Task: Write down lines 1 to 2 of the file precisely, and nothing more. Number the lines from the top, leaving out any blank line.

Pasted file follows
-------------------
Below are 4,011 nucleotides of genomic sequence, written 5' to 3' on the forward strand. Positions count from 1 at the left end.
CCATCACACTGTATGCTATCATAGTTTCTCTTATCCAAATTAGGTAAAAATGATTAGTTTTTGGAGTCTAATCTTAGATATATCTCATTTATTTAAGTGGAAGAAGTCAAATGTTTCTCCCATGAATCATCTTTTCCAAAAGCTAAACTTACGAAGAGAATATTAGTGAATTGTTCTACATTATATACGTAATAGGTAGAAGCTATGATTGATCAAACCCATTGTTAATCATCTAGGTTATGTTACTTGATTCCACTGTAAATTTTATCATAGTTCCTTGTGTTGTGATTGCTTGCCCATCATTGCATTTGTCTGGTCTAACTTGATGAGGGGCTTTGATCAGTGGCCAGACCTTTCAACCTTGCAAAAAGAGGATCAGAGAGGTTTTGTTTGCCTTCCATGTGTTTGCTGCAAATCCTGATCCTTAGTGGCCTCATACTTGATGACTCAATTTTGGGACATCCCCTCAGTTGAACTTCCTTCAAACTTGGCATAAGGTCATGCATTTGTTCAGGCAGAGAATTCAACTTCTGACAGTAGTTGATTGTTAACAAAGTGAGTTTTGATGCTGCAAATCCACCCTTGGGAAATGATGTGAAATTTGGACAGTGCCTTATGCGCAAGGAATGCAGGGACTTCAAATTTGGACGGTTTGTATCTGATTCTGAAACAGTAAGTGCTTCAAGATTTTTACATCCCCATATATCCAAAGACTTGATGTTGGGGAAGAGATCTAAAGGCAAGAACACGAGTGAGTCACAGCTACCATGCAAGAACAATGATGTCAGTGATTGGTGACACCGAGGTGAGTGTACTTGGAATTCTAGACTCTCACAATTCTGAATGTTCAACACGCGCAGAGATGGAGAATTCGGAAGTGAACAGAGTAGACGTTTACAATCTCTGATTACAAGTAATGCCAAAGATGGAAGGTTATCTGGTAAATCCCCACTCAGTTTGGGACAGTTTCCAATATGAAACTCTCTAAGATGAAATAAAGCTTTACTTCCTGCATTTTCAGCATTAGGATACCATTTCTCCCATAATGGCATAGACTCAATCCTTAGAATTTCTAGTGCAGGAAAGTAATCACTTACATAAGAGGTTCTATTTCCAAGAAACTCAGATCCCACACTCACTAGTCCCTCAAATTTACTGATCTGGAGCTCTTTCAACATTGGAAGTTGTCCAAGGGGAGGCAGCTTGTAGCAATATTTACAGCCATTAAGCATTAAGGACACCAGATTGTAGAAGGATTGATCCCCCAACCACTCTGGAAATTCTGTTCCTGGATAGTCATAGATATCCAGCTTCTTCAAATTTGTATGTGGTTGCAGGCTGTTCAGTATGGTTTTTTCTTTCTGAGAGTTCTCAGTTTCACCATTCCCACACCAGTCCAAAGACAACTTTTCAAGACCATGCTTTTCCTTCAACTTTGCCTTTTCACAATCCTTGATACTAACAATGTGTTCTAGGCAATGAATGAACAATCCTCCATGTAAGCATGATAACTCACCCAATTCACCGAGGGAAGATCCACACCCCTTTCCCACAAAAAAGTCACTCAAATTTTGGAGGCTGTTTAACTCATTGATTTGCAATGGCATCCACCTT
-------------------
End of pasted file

Below are 4,011 nucleotides of genomic sequence, written 5' to 3' on the forward strand. Positions count from 1 at the left end.
CCATCACACTGTATGCTATCATAGTTTCTCTTATCCAAATTAGGTAAAAATGATTAGTTTTTGGAGTCTAATCTTAGATATATCTCATTTATTTAAGTGGAAGAAGTCAAATGTTTCTCCCATGAATCATCTTTTCCAAAAGCTAAACTTACGAAGAGAATATTAGTGAATTGTTCTACATTATATACGTAATAGGTAGAAGCTATGATTGATCAAACCCATTGTTAATCATCTAGGTTATGTTACTTGATTCCACTGTAAATTTTATCATAGTTCCTTGTGTTGTGATTGCTTGCCCATCATTGCATTTGTCTGGTCTAACTTGATGAGGGGCTTTGATCAGTGGCCAGACCTTTCAACCTTGCAAAAAGAGGATCAGAGAGGTTTTGTTTGCCTTCCATGTGTTTGCTGCAAATCCTGATCCTTAGTGGCCTCATACTTGATGACTCAATTTTGGGACATCCCCTCAGTTGAACTTCCTTCAAACTTGGCATAAGGTCATGCATTTGTTCAGGCAGAGAATTCAACTTCTGACAGTAGTTGATTGTTAACAAAGTGAGTTTTGATGCTGCAAATCCACCCTTGGGAAATGATGTGAAATTTGGACAGTGCCTTATGCGCAAGGAATGCAGGGACTTCAAATTTGGACGGTTTGTATCTGATTCTGAAACAGTAAGTGCTTCAAGATTTTTACATCCCCATATATCCAAAGACTTGATGTTGGGGAAGAGATCTAAAGGCAAGAACACGAGTGAGTCACAGCTACCATGCAAGAACAATGATGTCAGTGATTGGTGACACCGAGGTGAGTGTACTTGGAATTCTAGACTCTCACAATTCTGAATGTTCAACACGCGCAGAGATGGAGAATTCGGAAGTGAACAGAGTAGACGTTTACAATCTCTGATTACAAGTAATGCCAAAGATGGAAGGTTATCTGGTAAATCCCCACTCAGTTTGGGACAGTTTCCAATATGAAACTCTCTAAGATGAAATAAAGCTTTACTTCCTGCATTTTCAGCATTAGGATACCATTTCTCCCATAATGGCATAGACTCAATCCTTAGAATTTCTAGTGCAGGAAAGTAATCACTTACATAAGAGGTTCTATTTCCAAGAAACTCAGATCCCACACTCACTAGTCCCTCAAATTTACTGATCTGGAGCTCTTTCAACATTGGAAGTTGTCCAAGGGGAGGCAGCTTGTAGCAATATTTACAGCCATTAAGCATTAAGGACACCAGATTGTAGAAGGATTGATCCCCCAACCACTCTGGAAATTCTGTTCCTGGATAGTCATAGATATCCAGCTTCTTCAAATTTGTATGTGGTTGCAGGCTGTTCAGTATGGTTTTTTCTTTCTGAGAGTTCTCAGTTTCACCATTCCCACACCAGTCCAAAGACAACTTTTCAAGACCATGCTTTTCCTTCAACTTTGCCTTTTCACAATCCTTGATACTAACAATGTGTTCTAGGCAATGAATGAACAATCCTCCATGTAAGCATGATAACTCACCCAATTCACCGAGGGAAGATCCACACCCCTTTCCCACAAAAAAGTCACTCAAATTTTGGAGGCTGTTTAACTCATTGATTTGCAATGGCATCCACCTT